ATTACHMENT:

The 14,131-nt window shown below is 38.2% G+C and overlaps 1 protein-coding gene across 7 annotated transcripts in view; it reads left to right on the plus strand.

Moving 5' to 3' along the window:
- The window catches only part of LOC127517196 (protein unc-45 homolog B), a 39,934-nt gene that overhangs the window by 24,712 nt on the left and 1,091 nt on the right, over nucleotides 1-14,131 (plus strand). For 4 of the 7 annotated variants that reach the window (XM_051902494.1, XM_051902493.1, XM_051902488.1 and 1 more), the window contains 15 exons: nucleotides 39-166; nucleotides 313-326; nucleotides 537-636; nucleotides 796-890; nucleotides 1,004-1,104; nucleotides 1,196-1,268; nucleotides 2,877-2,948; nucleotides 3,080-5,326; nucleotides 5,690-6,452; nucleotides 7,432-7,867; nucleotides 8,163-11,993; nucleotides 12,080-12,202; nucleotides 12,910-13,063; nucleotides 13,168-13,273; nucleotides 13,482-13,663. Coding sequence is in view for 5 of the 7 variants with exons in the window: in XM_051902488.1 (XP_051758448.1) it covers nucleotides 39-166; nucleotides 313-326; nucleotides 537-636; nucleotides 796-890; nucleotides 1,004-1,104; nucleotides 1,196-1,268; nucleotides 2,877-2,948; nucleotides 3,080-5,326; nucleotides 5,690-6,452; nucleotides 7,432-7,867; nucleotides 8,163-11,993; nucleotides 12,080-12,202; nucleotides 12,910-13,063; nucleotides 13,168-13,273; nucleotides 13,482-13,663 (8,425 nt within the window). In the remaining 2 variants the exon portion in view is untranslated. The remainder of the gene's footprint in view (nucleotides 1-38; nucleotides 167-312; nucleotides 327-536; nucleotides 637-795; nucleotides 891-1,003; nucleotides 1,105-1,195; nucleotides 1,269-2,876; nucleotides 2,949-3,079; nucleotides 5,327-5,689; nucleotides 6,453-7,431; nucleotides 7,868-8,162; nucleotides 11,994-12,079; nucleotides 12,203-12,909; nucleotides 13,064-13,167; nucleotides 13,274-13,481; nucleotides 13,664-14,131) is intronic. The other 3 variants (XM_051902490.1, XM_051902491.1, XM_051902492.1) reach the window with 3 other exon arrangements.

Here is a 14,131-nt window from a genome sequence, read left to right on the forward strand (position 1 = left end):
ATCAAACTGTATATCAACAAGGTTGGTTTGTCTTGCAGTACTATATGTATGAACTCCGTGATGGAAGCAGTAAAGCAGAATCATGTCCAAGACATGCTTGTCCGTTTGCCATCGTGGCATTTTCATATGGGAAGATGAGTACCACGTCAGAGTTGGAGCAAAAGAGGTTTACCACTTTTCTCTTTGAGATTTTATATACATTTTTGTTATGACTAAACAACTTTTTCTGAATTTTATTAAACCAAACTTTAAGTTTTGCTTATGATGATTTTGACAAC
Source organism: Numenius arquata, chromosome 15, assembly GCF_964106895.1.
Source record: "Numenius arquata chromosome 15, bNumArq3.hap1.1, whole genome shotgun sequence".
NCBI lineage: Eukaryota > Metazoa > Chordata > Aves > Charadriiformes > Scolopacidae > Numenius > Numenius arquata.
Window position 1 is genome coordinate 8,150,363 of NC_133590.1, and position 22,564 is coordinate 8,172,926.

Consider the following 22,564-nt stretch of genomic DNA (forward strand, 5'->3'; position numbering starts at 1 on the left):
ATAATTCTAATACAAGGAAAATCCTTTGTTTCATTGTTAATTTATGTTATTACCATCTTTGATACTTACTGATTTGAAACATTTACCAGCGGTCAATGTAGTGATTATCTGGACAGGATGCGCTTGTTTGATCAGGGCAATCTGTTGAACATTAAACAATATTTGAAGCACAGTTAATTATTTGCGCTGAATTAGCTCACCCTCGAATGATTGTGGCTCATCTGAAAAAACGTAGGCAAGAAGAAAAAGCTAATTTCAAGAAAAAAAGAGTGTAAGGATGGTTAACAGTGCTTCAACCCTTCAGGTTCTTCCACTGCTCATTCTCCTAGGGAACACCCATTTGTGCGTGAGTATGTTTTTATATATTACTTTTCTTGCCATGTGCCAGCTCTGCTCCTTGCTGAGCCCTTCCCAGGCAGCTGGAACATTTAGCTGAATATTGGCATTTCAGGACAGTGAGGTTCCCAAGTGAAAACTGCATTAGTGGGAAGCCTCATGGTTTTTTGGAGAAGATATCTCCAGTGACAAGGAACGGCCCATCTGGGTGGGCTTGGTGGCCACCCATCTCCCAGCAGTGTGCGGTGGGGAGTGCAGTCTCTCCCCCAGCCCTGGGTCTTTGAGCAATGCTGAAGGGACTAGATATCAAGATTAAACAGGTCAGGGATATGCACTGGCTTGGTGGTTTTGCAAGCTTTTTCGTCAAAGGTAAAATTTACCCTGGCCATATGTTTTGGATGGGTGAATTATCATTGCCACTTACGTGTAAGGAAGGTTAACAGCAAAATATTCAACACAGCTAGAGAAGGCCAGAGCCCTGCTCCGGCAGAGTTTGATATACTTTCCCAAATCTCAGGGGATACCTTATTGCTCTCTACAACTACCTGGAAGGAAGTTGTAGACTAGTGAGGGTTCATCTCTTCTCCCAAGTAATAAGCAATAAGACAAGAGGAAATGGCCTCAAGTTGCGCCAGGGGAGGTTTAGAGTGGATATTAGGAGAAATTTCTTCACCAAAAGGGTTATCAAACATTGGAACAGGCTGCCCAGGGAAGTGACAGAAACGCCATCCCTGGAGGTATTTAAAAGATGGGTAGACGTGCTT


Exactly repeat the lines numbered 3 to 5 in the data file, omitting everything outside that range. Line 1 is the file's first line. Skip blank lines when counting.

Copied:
- The window catches only part of LOC127517196 (protein unc-45 homolog B), a 39,934-nt gene that overhangs the window by 24,712 nt on the left and 1,091 nt on the right, over nucleotides 1-14,131 (plus strand). For 4 of the 7 annotated variants that reach the window (XM_051902494.1, XM_051902493.1, XM_051902488.1 and 1 more), the window contains 15 exons: nucleotides 39-166; nucleotides 313-326; nucleotides 537-636; nucleotides 796-890; nucleotides 1,004-1,104; nucleotides 1,196-1,268; nucleotides 2,877-2,948; nucleotides 3,080-5,326; nucleotides 5,690-6,452; nucleotides 7,432-7,867; nucleotides 8,163-11,993; nucleotides 12,080-12,202; nucleotides 12,910-13,063; nucleotides 13,168-13,273; nucleotides 13,482-13,663. Coding sequence is in view for 5 of the 7 variants with exons in the window: in XM_051902488.1 (XP_051758448.1) it covers nucleotides 39-166; nucleotides 313-326; nucleotides 537-636; nucleotides 796-890; nucleotides 1,004-1,104; nucleotides 1,196-1,268; nucleotides 2,877-2,948; nucleotides 3,080-5,326; nucleotides 5,690-6,452; nucleotides 7,432-7,867; nucleotides 8,163-11,993; nucleotides 12,080-12,202; nucleotides 12,910-13,063; nucleotides 13,168-13,273; nucleotides 13,482-13,663 (8,425 nt within the window). In the remaining 2 variants the exon portion in view is untranslated. The remainder of the gene's footprint in view (nucleotides 1-38; nucleotides 167-312; nucleotides 327-536; nucleotides 637-795; nucleotides 891-1,003; nucleotides 1,105-1,195; nucleotides 1,269-2,876; nucleotides 2,949-3,079; nucleotides 5,327-5,689; nucleotides 6,453-7,431; nucleotides 7,868-8,162; nucleotides 11,994-12,079; nucleotides 12,203-12,909; nucleotides 13,064-13,167; nucleotides 13,274-13,481; nucleotides 13,664-14,131) is intronic. The other 3 variants (XM_051902490.1, XM_051902491.1, XM_051902492.1) reach the window with 3 other exon arrangements.

Here is a 14,131-nt window from a genome sequence, read left to right on the forward strand (position 1 = left end):
ATCAAACTGTATATCAACAAGGTTGGTTTGTCTTGCAGTACTATATGTATGAACTCCGTGATGGAAGCAGTAAAGCAGAATCATGTCCAAGACATGCTTGTCCGTTTGCCATCGTGGCATTTTCATATGGGAAGATGAGTACCACGTCAGAGTTGGAGCAAAAGAGGTTTACCACTTTTCTCTTTGAGATTTTATATACATTTTTGTTATGACTAAACAACTTTTTCTGAATTTTATTAAACCAAACTTTAAGTTTTGCTTATGATGATTTTGACAAC